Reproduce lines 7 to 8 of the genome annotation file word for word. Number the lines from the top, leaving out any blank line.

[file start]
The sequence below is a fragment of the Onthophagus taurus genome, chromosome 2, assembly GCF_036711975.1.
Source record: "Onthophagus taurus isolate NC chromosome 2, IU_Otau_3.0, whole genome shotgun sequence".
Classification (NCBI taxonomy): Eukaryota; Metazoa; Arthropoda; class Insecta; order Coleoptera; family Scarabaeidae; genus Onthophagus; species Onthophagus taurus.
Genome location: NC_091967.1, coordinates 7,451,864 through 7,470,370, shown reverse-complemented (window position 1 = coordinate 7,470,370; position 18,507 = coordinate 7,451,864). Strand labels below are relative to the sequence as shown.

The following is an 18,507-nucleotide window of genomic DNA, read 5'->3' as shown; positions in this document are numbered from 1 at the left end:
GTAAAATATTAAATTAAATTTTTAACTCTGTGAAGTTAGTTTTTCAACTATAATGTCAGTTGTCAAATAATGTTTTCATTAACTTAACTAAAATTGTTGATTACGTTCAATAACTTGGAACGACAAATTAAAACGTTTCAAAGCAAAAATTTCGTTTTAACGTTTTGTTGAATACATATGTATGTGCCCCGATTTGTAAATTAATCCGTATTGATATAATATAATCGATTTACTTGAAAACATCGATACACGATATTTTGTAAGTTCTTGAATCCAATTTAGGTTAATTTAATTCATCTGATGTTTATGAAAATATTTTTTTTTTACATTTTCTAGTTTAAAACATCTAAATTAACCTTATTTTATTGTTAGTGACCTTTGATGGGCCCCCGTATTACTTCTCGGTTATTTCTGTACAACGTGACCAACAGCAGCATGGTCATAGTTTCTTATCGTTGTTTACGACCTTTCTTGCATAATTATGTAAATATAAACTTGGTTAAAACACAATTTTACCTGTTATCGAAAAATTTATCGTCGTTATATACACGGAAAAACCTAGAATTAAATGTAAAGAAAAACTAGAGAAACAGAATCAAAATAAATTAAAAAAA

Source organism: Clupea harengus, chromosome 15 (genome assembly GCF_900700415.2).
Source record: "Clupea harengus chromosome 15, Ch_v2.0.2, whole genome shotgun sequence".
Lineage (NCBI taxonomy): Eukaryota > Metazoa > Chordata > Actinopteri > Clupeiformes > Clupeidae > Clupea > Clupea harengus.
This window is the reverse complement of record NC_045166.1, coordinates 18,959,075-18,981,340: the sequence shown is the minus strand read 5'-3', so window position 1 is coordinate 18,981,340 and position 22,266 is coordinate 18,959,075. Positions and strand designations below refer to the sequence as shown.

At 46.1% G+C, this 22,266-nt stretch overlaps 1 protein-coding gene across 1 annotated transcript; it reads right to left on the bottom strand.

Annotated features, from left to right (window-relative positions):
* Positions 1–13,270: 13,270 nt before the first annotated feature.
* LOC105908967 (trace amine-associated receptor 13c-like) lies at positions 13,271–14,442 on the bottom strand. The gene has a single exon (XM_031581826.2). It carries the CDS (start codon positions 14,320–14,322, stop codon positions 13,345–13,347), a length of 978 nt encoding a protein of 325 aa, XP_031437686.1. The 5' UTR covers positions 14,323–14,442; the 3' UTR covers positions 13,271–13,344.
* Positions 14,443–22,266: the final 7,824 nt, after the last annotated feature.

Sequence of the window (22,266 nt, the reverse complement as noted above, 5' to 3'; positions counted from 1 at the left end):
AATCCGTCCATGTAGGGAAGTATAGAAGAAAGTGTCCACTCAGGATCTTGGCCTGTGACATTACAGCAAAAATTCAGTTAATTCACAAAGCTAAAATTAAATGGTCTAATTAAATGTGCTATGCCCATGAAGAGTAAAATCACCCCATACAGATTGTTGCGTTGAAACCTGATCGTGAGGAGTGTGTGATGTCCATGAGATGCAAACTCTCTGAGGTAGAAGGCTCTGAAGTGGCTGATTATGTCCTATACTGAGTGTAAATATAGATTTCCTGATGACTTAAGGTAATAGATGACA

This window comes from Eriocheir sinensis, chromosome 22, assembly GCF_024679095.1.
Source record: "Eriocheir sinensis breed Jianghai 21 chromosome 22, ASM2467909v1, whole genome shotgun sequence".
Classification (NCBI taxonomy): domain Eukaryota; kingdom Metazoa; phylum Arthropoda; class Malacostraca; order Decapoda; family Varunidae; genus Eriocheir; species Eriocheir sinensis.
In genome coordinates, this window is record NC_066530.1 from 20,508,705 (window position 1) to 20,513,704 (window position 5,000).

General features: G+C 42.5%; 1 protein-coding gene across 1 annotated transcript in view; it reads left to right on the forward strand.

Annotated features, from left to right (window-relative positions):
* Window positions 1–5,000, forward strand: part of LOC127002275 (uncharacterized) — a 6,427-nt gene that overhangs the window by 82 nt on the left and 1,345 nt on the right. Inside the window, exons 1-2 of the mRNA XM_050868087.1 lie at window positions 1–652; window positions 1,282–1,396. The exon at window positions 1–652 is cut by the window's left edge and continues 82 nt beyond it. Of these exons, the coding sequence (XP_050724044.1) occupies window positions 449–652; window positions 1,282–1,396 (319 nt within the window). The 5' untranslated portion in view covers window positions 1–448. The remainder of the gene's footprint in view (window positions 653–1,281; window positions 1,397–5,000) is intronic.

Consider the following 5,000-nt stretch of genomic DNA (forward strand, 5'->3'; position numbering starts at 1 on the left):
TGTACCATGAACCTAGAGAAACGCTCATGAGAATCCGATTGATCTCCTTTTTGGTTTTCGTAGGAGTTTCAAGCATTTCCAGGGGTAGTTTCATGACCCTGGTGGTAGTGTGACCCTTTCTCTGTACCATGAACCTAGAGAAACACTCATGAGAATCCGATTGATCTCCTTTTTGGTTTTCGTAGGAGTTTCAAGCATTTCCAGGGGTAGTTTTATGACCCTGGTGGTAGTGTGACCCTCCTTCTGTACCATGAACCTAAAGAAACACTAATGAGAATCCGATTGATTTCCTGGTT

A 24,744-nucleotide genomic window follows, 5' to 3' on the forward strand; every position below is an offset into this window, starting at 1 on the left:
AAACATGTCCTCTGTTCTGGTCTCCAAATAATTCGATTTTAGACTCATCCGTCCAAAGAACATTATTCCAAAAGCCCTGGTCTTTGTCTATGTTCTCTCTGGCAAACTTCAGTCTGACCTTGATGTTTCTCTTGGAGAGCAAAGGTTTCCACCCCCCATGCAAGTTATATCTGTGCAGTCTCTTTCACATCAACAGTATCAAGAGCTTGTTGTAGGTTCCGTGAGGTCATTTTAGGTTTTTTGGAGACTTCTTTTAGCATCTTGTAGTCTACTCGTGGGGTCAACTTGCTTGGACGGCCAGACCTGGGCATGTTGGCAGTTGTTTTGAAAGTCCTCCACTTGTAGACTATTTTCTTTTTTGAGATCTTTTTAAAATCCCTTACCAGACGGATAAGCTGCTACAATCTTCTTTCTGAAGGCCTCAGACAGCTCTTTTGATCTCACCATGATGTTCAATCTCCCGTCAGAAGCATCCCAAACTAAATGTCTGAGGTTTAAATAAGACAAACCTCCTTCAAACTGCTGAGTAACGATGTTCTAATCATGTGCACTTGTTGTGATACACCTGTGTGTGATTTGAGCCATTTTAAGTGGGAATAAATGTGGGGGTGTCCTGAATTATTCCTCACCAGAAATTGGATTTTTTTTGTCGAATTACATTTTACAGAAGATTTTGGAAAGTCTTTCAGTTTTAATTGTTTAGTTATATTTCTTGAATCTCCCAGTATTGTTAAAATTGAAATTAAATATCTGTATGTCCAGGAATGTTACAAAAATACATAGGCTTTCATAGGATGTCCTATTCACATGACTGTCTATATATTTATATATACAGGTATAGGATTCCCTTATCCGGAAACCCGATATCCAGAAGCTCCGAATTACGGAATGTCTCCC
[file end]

Source organism: Clupea harengus, chromosome 15 (genome assembly GCF_900700415.2).
Source record: "Clupea harengus chromosome 15, Ch_v2.0.2, whole genome shotgun sequence".